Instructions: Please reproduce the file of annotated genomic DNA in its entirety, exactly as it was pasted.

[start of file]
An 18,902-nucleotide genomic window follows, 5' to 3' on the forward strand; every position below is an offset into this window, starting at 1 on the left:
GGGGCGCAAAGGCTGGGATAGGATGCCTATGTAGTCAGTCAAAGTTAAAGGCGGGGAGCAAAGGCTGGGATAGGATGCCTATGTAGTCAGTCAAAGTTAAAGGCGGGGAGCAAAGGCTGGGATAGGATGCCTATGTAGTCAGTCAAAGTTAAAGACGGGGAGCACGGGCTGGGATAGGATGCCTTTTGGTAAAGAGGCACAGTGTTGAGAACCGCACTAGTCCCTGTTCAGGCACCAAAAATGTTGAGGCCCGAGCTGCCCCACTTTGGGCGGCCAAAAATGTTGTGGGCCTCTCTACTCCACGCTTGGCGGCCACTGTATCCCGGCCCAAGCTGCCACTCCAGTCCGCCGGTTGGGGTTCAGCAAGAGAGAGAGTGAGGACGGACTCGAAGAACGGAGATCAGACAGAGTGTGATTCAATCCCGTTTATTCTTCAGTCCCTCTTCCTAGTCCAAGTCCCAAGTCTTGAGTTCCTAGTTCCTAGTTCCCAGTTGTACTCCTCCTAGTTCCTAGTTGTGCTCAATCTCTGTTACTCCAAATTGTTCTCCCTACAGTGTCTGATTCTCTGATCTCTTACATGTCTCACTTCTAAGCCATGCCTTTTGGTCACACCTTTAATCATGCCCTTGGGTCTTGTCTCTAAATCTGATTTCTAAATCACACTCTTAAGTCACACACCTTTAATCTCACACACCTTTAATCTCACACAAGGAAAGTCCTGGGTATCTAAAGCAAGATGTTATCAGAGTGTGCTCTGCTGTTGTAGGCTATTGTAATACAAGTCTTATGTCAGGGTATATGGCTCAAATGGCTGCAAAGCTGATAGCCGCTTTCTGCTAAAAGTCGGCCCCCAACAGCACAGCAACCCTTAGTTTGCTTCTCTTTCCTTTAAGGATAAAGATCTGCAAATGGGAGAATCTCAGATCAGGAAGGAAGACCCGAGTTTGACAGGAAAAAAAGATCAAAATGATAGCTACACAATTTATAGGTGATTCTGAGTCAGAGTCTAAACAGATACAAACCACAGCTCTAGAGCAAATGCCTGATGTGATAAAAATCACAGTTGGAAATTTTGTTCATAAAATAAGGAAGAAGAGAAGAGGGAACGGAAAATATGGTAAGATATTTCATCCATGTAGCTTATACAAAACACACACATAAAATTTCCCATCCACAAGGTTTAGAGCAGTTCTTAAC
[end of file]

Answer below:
An 18,902-nucleotide genomic window follows, 5' to 3' on the forward strand; every position below is an offset into this window, starting at 1 on the left:
GGGGCGCAAAGGCTGGGATAGGATGCCTATGTAGTCAGTCAAAGTTAAAGGCGGGGAGCAAAGGCTGGGATAGGATGCCTATGTAGTCAGTCAAAGTTAAAGGCGGGGAGCAAAGGCTGGGATAGGATGCCTATGTAGTCAGTCAAAGTTAAAGACGGGGAGCACGGGCTGGGATAGGATGCCTTTTGGTAAAGAGGCACAGTGTTGAGAACCGCACTAGTCCCTGTTCAGGCACCAAAAATGTTGAGGCCCGAGCTGCCCCACTTTGGGCGGCCAAAAATGTTGTGGGCCTCTCTACTCCACGCTTGGCGGCCACTGTATCCCGGCCCAAGCTGCCACTCCAGTCCGCCGGTTGGGGTTCAGCAAGAGAGAGAGTGAGGACGGACTCGAAGAACGGAGATCAGACAGAGTGTGATTCAATCCCGTTTATTCTTCAGTCCCTCTTCCTAGTCCAAGTCCCAAGTCTTGAGTTCCTAGTTCCTAGTTCCCAGTTGTACTCCTCCTAGTTCCTAGTTGTGCTCAATCTCTGTTACTCCAAATTGTTCTCCCTACAGTGTCTGATTCTCTGATCTCTTACATGTCTCACTTCTAAGCCATGCCTTTTGGTCACACCTTTAATCATGCCCTTGGGTCTTGTCTCTAAATCTGATTTCTAAATCACACTCTTAAGTCACACACCTTTAATCTCACACACCTTTAATCTCACACAAGGAAAGTCCTGGGTATCTAAAGCAAGATGTTATCAGAGTGTGCTCTGCTGTTGTAGGCTATTGTAATACAAGTCTTATGTCAGGGTATATGGCTCAAATGGCTGCAAAGCTGATAGCCGCTTTCTGCTAAAAGTCGGCCCCCAACAGCACAGCAACCCTTAGTTTGCTTCTCTTTCCTTTAAGGATAAAGATCTGCAAATGGGAGAATCTCAGATCAGGAAGGAAGACCCGAGTTTGACAGGAAAAAAAGATCAAAATGATAGCTACACAATTTATAGGTGATTCTGAGTCAGAGTCTAAACAGATACAAACCACAGCTCTAGAGCAAATGCCTGATGTGATAAAAATCACAGTTGGAAATTTTGTTCATAAAATAAGGAAGAAGAGAAGAGGGAACGGAAAATATGGTAAGATATTTCATCCATGTAGCTTATACAAAACACACACATAAAATTTCCCATCCACAAGGTTTAGAGCAGTTCTTAAC